Best & Worst 2009

Highs and Lows for Historic Places

At year's end, we look back on the most crushing losses and uplifting restorations of historic buildings throughout the country. 



Return of Johnie's Broiler

It's a Hollywood ending in Southern California. A beloved Googie-style diner in Downey, Calif., was illegally demolished in 2007, but it was rebuilt and reopened this year, its original sign intact.

Comeback in Baltimore

A nonprofit took on the restoration of a long-abandoned brewery that neighbors called "Darth Vader's Castle," and this year it reopened as Humanim's headquarters and a cornerstone of the East Baltimore neighborhood. Read more

Not-So Impossible Mission

After a devastating earthquake, it's hard to believe that California's Mission San Miguel Arcangel has been restored. The building, named one of America's 11 Most Endangered Historic Places just three years ago, reopened this fall. Read more

Inspired by Sandra Day O'Connor

The Arizona house where Sandra Day O'Connor hosted thought-provoking dinner parties from 1958 until 1981 has been saved and moved, and it's in the process of being restored and rebuilt. The goal is to restore the "spirit" of the house. Read more

High Times in New York

You've heard about it, but have you walked the High Line yet? The once-abandoned elevated railroad tracks are the coolest new trail in New York City. Read about the team that saved the High Line or take a virtual tour


Gropius Gone

Most countries celebrate works by masters of architecture, but in Chicago, despite losing the bid for the next Olympics and a need for an Olympic Village site, city officials began clearing buildings on the campus of Michael Reese Hospital, designed by Walter Gropius. The city has not announced its plans for the land.

Rudolph Lost

Another blow to fans of midcentury modern architecture: Sarasota, Fla., tore down Paul Rudolph's Sarasota High School for a parking lot this year. A similar school in New York could be torn down, too.

Disaster in Montana

A freak explosion in downtown Bozeman, Mont., in March destroyed several historic buildings. Still recovering from the loss, the town is planning a new development to fill the gap in the street wall.

What's your vote for Best & Worst events in the world of historic preservation this year? Leave your comments below or send us an e-mail.

Best & Worst 2008

Best & Worst 2007

Best & Worst 2006

Best & Worst 2005

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Submitted by middletown at: January 14, 2010
In our rural community near Omaha, billboards obscure the view and cause light pollution. Our public power company has raised our rates while flooding us with advertising to homeowners to conserve energy by changing to CFLs. We loose power when the weight of snow and Ice break antiquated power lines but the billboards never loose power since they are equipped with the newest LED displays and underground electrical lines. We pay high property taxes they get tax and permitting breaks. Billboards clutter the landscape with flashing digital giant advertising with important information like "Drink More Beer" It defies logic and resource conservation efforts. Our children will never know what our quaint little town used to look like before billboards lined our roads. No new billboards should be allowed to be built unless they can generate their own wind or solar power and give power back to the public through improving the grid as a way of mitigating the damage they do in the community.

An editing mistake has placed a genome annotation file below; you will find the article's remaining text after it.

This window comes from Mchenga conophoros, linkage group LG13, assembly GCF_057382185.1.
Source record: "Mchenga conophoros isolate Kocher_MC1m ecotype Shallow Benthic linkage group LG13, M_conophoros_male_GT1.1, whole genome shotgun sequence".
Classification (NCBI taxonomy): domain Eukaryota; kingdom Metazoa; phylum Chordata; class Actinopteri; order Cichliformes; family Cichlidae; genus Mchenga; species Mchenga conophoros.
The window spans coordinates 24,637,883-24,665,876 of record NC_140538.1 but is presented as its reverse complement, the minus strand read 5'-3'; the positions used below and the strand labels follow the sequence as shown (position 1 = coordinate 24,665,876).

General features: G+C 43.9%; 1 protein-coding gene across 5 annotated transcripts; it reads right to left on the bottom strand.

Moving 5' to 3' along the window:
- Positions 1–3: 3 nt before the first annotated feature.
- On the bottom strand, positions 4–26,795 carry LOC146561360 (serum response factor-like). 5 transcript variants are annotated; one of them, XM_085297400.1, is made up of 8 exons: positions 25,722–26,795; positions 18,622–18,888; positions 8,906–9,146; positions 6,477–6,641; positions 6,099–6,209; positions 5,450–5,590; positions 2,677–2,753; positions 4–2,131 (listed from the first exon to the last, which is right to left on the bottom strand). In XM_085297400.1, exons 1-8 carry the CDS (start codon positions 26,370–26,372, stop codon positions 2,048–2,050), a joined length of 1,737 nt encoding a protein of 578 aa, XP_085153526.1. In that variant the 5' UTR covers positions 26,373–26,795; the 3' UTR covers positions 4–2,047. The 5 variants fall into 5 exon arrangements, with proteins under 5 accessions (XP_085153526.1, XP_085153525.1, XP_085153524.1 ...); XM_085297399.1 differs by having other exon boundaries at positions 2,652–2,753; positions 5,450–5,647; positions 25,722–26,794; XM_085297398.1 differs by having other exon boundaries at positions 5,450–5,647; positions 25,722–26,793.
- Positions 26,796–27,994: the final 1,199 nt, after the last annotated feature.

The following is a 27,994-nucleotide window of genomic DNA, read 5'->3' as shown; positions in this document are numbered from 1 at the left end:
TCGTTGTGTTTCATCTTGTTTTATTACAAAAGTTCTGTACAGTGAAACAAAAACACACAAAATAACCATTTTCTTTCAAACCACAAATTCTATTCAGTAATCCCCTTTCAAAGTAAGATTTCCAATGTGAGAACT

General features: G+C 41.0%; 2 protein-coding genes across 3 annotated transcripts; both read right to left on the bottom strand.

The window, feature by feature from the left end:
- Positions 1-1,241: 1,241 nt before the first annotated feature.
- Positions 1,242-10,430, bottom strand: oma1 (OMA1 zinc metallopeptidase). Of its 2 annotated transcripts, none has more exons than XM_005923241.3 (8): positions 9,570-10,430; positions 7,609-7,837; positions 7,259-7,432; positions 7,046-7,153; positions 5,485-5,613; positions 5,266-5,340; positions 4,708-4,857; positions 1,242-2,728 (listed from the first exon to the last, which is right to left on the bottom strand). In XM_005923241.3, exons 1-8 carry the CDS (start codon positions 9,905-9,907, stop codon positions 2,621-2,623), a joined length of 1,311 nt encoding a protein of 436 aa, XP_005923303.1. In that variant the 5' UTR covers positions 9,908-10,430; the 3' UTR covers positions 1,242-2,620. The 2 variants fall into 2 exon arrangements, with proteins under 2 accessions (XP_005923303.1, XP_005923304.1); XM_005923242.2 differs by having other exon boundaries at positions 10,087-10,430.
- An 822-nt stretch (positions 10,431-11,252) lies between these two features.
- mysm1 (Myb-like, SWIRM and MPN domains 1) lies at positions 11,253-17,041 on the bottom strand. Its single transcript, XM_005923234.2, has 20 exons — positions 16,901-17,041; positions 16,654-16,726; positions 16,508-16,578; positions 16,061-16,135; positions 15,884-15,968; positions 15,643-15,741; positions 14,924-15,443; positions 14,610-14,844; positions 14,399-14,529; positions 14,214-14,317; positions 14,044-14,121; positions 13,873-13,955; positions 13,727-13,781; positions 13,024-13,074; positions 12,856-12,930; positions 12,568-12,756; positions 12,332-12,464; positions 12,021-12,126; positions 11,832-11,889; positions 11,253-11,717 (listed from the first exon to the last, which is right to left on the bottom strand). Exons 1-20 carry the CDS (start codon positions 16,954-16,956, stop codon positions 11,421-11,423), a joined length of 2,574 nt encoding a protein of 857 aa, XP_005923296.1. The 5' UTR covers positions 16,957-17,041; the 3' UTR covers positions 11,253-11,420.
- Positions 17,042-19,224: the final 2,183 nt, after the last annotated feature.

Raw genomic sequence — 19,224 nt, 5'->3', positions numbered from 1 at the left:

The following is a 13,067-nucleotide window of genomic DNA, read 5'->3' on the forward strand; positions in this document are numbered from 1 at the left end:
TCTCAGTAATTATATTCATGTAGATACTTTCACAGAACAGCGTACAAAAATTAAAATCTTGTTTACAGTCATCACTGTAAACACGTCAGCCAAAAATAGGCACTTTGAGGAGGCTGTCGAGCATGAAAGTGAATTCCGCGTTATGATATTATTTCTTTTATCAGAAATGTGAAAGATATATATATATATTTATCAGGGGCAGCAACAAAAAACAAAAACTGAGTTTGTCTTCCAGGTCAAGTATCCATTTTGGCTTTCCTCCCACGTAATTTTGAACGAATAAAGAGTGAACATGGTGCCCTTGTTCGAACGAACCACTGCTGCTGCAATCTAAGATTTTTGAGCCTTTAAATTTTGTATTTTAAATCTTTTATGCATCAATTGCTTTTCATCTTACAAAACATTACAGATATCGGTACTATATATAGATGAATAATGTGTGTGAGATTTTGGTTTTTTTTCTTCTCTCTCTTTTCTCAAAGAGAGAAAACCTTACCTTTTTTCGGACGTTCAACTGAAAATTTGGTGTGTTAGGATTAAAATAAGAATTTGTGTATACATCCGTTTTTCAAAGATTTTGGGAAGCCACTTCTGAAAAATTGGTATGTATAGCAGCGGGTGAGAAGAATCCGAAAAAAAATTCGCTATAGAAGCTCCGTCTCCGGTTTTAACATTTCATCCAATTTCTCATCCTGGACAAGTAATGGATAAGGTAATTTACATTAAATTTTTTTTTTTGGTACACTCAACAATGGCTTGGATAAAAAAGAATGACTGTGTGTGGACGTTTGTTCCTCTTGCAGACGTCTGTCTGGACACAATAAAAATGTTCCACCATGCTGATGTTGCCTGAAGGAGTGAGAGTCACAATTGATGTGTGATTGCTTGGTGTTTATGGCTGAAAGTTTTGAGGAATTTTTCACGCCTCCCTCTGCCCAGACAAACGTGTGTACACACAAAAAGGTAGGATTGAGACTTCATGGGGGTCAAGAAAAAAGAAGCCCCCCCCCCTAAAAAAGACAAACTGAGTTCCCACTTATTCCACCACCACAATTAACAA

Submitted by Justin at: January 14, 2010
I'm glad they got rid of the Modern buildings, their useless and ugly.

Submitted by STARCHY at: January 13, 2010
no surprise that Chicago is well represented on the LOST list- the little man mayor with the huge ego LOVES to tear down old buildings D emolish A rchitectural L andmarks E very Y ear

Submitted by Fishkill Supply Depot at: January 12, 2010
The best of 2009 was archaeologists identifying the largest Continental Army Burial Complex ever identified in United States history on New York land that was slated for commercial development. This historic land belongs to the Revolutionary War Fishkill Supply Depot. Next step: protecting these open spaces acres for ever more. Read about it on:

Submitted by gen at: January 9, 2010
The link to read more about S D O'Connor's house links to a story about Palo Alto!! Annoying!

Submitted by Eric at: January 4, 2010
google the Forest Service site for "Mexican Canyon Trestle"

Submitted by PokMon at: December 31, 2009
Best: Walkway Over the Hudson - opened officially in October as the "longest pedestrian bridge in the world" connecting Poughkeepsie, New York across the Hudson River to Highland. Private effort to get the $35 million necessary. You've included the High Line in NYC; well, this one is longer, higher, and most important has had over 400,000 walk, push baby carriages, or ride bicycles in just 3 months!

Submitted by Trying to be optimistic at: December 30, 2009
Worst: demolition of La Rhonda, Bryn Mawr, PA. How often is a remarkably significant landmark in excellent condition with a ready-and-willing savior in place and lost just because of ill will?! This equation had everything that we preservation advocates are normally scrounging for: significance, stability, funds, caring and active advocates, AND people ready and willing to do the work required. And STILL, it's now a pile of rubble in a landfill somewhere in Pennsylvania. DISGUSTING.